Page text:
Growing Phormiums in Pots With Full Planting Guide

Last Updated on April 9, 2024 by Real Men Sow

Phormiums, the exotic-looking evergreens that look like swords, are easy to grow. These plants are great for containers, gravel gardens, and sunny borders. They are an eye-catching feature with their curious, striking flowers that tower above mature clumps in the summer.

How To Start Growing Phormiums In Pots

Choosing Phormiums

The height and color of Phormiums is what makes them so popular. Some forms, such as Phormium Sundowner and Phormium Tenax Purpureum Group, have an upright growth habit. These plants can reach more than 2m (6 2/3 feet) in height. You can plant them at the border. Other forms, such as Phormium Platt’s black and Phormium ’Jester’, have arching leaves that grow to 1.2m (4ft). They are great for border highlights and container plantings. They form slow-growing clumps which make them great for focal point planting and gravel gardens.


Most plants are hardy for the average UK winter, but it is possible to damage your plant in colder winters or in northern areas of the UK. Mulch and wrapping can help prevent this. You should check the label to see the hardiness of the plant. Some plants, like Phormium “Duet”, can be affected by low temperatures. Others, like Phormium Tenax Purpureum Group, can withstand temperatures up to -10°C.

Buying phormium plants

You can buy container-grown plants all year. To ensure that the plant is appropriate for your garden, check the label to see the height and spread. Even though they can be sold as small plants at first, phormiums will quickly grow to a large clump over a few years.

Planting Phormiums In Pots

When to plant phormiums

Phormiums are not hardy so it is best to plant in spring. This allows the plants to establish before the weather turns cold or wet. Although it is possible to plant in the summer or early autumn, late plantings are more susceptible to cold and wet damage.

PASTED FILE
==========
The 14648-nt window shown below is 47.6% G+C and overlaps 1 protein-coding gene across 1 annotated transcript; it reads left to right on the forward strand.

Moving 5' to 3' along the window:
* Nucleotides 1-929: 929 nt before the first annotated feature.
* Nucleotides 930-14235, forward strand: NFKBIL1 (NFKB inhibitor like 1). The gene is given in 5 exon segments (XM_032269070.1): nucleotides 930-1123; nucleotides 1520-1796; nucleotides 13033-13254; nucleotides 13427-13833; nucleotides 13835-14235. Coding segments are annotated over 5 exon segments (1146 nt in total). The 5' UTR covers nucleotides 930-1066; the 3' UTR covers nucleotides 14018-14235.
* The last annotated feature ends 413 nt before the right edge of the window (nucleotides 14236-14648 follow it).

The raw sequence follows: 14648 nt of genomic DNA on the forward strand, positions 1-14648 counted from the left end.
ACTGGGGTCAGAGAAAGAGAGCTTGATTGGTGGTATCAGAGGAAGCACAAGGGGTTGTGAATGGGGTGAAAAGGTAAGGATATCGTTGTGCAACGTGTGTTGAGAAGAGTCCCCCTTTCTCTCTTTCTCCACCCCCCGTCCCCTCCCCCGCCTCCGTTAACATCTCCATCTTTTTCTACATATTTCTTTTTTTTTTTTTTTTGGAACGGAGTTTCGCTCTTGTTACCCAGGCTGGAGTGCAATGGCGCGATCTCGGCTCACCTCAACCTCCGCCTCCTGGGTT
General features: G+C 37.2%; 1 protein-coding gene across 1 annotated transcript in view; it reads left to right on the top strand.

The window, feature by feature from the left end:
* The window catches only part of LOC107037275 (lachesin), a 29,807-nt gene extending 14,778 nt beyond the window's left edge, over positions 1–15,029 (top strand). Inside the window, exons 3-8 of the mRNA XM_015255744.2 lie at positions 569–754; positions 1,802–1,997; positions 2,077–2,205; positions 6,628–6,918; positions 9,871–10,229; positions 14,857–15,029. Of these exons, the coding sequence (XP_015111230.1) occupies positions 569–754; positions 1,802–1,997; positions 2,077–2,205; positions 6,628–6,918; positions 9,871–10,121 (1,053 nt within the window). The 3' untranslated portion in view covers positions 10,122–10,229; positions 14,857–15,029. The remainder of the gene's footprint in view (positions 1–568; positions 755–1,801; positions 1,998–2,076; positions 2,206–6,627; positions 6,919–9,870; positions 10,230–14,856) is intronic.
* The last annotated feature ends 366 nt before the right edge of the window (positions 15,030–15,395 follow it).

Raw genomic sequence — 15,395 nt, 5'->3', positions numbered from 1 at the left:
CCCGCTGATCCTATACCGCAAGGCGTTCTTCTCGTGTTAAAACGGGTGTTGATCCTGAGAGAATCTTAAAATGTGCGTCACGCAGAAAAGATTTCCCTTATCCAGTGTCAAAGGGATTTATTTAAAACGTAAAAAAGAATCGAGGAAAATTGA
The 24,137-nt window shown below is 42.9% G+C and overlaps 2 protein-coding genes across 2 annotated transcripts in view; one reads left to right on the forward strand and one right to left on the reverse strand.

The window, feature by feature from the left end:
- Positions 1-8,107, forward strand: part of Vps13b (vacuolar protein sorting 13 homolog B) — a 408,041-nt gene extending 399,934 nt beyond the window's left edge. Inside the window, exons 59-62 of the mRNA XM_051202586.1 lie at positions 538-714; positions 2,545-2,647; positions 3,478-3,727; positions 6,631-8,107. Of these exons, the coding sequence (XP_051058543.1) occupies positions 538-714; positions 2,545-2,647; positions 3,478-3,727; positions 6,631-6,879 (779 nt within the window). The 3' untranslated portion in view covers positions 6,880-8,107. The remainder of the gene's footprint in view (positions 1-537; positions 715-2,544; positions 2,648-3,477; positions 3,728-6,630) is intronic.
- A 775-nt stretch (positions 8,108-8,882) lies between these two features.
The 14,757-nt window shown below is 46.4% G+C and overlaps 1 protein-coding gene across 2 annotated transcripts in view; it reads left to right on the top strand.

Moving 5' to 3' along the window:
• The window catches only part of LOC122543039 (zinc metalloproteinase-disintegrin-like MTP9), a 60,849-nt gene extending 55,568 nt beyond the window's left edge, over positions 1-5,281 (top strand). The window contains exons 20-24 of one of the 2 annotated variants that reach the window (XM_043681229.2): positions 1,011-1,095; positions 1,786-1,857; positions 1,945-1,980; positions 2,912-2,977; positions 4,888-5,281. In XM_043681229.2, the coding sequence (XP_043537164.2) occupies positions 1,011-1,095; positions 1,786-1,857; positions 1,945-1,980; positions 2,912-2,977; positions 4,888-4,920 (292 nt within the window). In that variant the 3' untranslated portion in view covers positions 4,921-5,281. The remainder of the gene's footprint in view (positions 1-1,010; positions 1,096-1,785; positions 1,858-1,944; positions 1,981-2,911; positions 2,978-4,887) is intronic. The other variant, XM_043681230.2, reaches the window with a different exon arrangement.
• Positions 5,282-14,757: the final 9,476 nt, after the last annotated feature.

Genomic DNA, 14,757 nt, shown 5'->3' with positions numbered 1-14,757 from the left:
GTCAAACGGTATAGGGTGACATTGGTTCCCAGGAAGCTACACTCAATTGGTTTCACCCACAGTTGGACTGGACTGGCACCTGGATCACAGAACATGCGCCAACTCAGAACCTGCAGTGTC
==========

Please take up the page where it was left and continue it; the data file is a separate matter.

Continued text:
Where to plant

When choosing the right spot for your plant, keep these things in mind:

  • Phormiums thrive in sunny borders that are protected from the prevailing cold winds.
  • If you live in the colder areas of the country, it is best to grow near a south-facing wall or fence.
  • Soil that isn’t prone to getting wet in winter
  • To ensure that the plant is appropriate for your situation, check its height and spread.
  • To prevent phormium leaves from smothering other plants, leave plenty of space

Soil preparation

Phormiums mostly prefer evenly moist soils, regardless that they’re drought tolerant after being established. You should improve the soil of the planting area by putting a bucketful per square meter of bulky organic matter like garden compost or a manure-based soil container

How to plant

There will be a temptation to plant them deeper to protect its base from frost damage, however, don’t give into it. Make sure to plant them at the same level when you’re going to plant them in a container.

Phormiums in pots

Phormiums are a striking plant that can be the focal point for containers because of their structural and functional properties.

  • Planting up in spring requires you to increase the size of your container each year by 5cm (2in), all around the root ball.
  • You should aim for a container size of 45-50cm (18-20in), cm in depth and width. This should be enough for cultivars that reach 1.5m (5ft) height. If larger cultivars grow, they will need a bigger container. Otherwise, they can become too heavy and may fall over during windy spells.
  • Use a peat-free multi-purpose compost without John Innes potting soil. To improve drainage, mix in perlite or fine-grained horticultural soil – about 10% volume
  • The clumps can become congested over time and may benefit from being divided in spring.  

General Care For Phormiums